NIJ 2010 Annual Conference provides information and material for public defenders

It has often seemed that the National Institute of Justice (NIJ) has focused primarily on addressing issues of criminal justice from the vantage point of law enforement, prosecution, and corrections, but perhaps that is beginning to change.  NIJ held its annual conference on June 14-16, 2010 in Arlington, Virginia.  As the research, development and evaluation agency of the U.S. Department of Justice, Office of Justice Programs, their goal is to provide objective, independent, evidence-based knowledge and tools about crime and justice.  This year, their program included presentations of interest to the defense community and often including a defense perspective among the panel presenters.

Presentations of particular interest to the defense community were:

Indigent Defense and Access to Justice

Keynote Address by Laurence Tribe, Senior Counsel for Access to Justice Initiative.

Video and a transcript of the address are here.

Get Funded: Developing a Better Proposal

Federal agencies such as NIJ fund only the top 10 percent of applications.  This workshop provided an overview on how to write a competitive proposal, complete the numerous forms required in federal funding, develop a budget, and address human subject research and privacy issues.

The audio of the panel discussion is forthcoming and you will be able to listen to it when posted here.

Also, you might be interested in this publication from a sister OJP agency, BJA's "Guide to Grants, FY10 edition."

Rising From the Ashes:  What We Have Learned From the Cameron Todd Willingham Case

Mr. Willingham was executed by Texas in 2004 for the arson of his home that resulted in the deaths of his three young children.  The case gained renewed attention in 2009 as a result of investigative reporter David Grann's article "Trial by Fire" in The New Yorker, which described contradictions and controversies surrounding the case and questioned whether Texas had executed an innocent man.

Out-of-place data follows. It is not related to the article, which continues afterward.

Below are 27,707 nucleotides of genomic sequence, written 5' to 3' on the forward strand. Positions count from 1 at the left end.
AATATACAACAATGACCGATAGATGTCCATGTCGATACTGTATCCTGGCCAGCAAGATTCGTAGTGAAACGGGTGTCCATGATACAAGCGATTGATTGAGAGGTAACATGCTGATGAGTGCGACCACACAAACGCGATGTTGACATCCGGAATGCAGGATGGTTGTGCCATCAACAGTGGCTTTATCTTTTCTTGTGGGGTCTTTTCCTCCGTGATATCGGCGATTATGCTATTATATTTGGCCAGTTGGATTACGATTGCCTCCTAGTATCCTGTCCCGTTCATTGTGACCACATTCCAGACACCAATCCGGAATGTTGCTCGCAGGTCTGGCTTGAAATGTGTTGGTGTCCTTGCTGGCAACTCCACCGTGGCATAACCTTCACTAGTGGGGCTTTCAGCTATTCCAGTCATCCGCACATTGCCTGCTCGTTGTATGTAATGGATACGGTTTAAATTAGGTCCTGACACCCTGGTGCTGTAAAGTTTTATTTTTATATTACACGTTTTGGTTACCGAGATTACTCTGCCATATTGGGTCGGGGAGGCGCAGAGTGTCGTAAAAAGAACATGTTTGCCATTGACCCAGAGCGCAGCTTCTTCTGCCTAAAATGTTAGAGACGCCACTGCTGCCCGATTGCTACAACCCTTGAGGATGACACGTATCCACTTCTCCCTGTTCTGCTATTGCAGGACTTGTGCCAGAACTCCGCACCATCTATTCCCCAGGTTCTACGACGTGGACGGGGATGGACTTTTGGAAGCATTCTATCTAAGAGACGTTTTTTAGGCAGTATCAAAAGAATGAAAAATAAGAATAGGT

Summary of the panel presentation is here.  The video and transcript are forthcoming and you will be able to see them when posted here.

An Examination of Justice Reinvestment and Its Impact on Two States

Funded in part by BJA and the Pew Center on the States, NIJ describes the Justice Reinvestment Project as a data-driven strategy aimed at policymakers to "reduce spending on corrections, increase public safety and improve conditions in the neighborhoods to which most people released from prison return."

The audio of the panel discussion is forthcoming and you will be able to listen to it when posted here.

The Justice Reinvestment website is here.  Public defense systems and professionals should consider actively using the information contained on this website to encourage policymakers to reduce the number of public defense attorneys required by reducing the number of cases coming into the court systems for which defendants are subject to loss of liberty. 

NIJ's Multistate Adult Drug Court Evaluation: The Final Results

NIJ funded a longitudinal process, impact, and cost evaluation of adult court treatment programs.  The sample included approximately 1,200 drug court participants and 600 comparison group subjects across 23 drug courts and six comparison sites.

Though the panel discussion was not recorded, you can learn about the evaluation and its results here and can read preliminary papers produced by the researchers over the course of the evaluation here.

There is also a lot of material and information that can be helpful to defenders even in those sessions focused on issues and perspectives of law enforcement and prosecution.  In providing effective representation to our clients, understanding the techniques, theories, and policies of law enforcement and prosecution can teach us a lot.  The conference offered sessions on: 

Tasers:  "Are CEDs Safe and Effective?"

License Plate Readers: "Using License Plate Readers to Fight Crime"

Domestice Violence: "Domestic Violence Research 15 Years After VAWA"

Sexual Violence: "Sexual Violence Research 15 Years After VAWA"

"Impression Evidence: Strengthening the Disciplines of Fingerprints, Firearms, Footwear, and Other Pattern and Impression Sciences Through Research"

"Sex Offenders in the Community: Post-Release, Registration, Notification and Residency Restrictions"

You should know what the other side of the adversarial process is thinking and doing on these topics!  Audio of these panel discussions is forthcoming and you will be able to listen to them when posted here.

Complete information about the NIJ Conference 2010 is available on the NIJ website here.




Author/Organization: Phyllis E. Mann
Publication Date: 07/23/2010